Oyster Takings Claims

Campo v. United States, No. 20-44, 2021 WL 6102151 (Fed. Cl. Dec. 23, 2021)

[For a good discussion of the Louisiana law on property interests in oyster leases, see: John J. Costonis, Avenal v. State: Takings and Damagings in Louisiana, 65 La. L. Rev. (2005)]

Just handed down by the Court of Federal Claims. Denial of SJ on plaintiffs’ claims that the Corps took their property by operating the Bonne Carre spillway. The state SC kicked the same type of claims some years ago because they only lease the land from the state and the lease makes it clear that they do not have a continuing property interest.

“In his 1690 Second Treatise of Government, John Locke famously noted “the labour of his body, and the work of his hands, we may say, are properly his. Whatsoever then he removes out of the state that nature hath provided, and left it in, he hath mixed his labour with, and joined to it something that is his own, and thereby makes it his property.” Over 300 years later, this case raises the unique legal issue of whether Louisiana oyster growers may claim property rights in the fruits of their labor-oysters.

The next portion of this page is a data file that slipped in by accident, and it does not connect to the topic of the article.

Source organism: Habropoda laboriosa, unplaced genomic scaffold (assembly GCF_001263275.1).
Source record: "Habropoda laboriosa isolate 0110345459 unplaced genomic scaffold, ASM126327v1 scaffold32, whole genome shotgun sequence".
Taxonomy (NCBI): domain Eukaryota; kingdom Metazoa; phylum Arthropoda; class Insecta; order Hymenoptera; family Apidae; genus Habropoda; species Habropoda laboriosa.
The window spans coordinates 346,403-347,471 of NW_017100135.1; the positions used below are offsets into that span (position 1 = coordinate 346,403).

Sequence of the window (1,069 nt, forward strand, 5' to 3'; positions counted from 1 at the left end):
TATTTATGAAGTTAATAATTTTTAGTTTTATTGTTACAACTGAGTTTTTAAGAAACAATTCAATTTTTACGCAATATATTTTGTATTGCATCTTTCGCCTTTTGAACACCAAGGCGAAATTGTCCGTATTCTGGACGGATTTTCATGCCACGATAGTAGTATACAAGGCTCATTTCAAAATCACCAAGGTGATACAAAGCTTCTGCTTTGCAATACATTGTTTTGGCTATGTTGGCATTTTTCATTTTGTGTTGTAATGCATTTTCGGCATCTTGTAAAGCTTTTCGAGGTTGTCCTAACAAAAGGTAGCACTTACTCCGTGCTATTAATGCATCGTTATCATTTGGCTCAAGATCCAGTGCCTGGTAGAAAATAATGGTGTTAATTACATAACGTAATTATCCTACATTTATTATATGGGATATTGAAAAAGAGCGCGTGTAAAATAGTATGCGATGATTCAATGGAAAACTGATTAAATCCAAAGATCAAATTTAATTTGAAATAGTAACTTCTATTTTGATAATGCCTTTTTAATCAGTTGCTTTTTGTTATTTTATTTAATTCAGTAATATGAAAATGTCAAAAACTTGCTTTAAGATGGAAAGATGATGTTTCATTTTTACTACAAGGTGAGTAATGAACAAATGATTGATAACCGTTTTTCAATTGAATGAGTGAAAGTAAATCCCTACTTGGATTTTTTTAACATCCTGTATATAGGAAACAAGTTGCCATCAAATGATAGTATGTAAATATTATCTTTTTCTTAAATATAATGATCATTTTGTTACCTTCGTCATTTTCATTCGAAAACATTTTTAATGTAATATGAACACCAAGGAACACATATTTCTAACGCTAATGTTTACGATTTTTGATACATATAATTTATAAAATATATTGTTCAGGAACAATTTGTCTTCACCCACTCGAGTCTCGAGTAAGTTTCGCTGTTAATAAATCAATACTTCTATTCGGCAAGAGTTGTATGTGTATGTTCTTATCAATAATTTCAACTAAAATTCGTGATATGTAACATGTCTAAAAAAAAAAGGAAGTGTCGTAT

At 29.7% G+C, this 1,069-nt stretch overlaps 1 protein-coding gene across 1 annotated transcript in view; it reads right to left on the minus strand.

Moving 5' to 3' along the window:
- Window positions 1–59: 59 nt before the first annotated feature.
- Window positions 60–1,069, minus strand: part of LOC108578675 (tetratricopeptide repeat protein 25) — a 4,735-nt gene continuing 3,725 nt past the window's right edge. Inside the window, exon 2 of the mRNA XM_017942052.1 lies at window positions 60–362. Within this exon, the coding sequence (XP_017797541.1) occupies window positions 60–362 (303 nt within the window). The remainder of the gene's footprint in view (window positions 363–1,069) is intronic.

Plaintiff oyster farmers allege the United States deprived them of use, occupancy and enjoyment of their personal oyster stock and real property (oyster beds and reefs). The farmers allege the government actions resulted in a permanent taking of their property for a public use without payment of just compensation in violation of the Takings Clause of the United States Constitution. The government admits when plaintiffs sell oysters they are “paid for the fruits of [their] effort,” and plaintiffs may assert rights to exclude, destroy, use, possess, recover for larceny, alienate, sue third parties for damages, and enjoy the fruits of selling oysters. Despite acknowledging those rights, the government moves to dismiss the portion of plaintiffs’ claim alleging a taking of the oysters; the government argues plaintiff farmers lack a compensable property right in the oysters. For myriad reasons detailed infra, under Louisiana precedent, federal common law, and Lockean labor theory, plaintiffs undoubtedly have compensable property rights in their oysters. Accordingly, the Court DENIES the government’s motion to dismiss in part pursuant to Rule 12(b)(6) of the Court of Federal Claims.”

 

Leave a Reply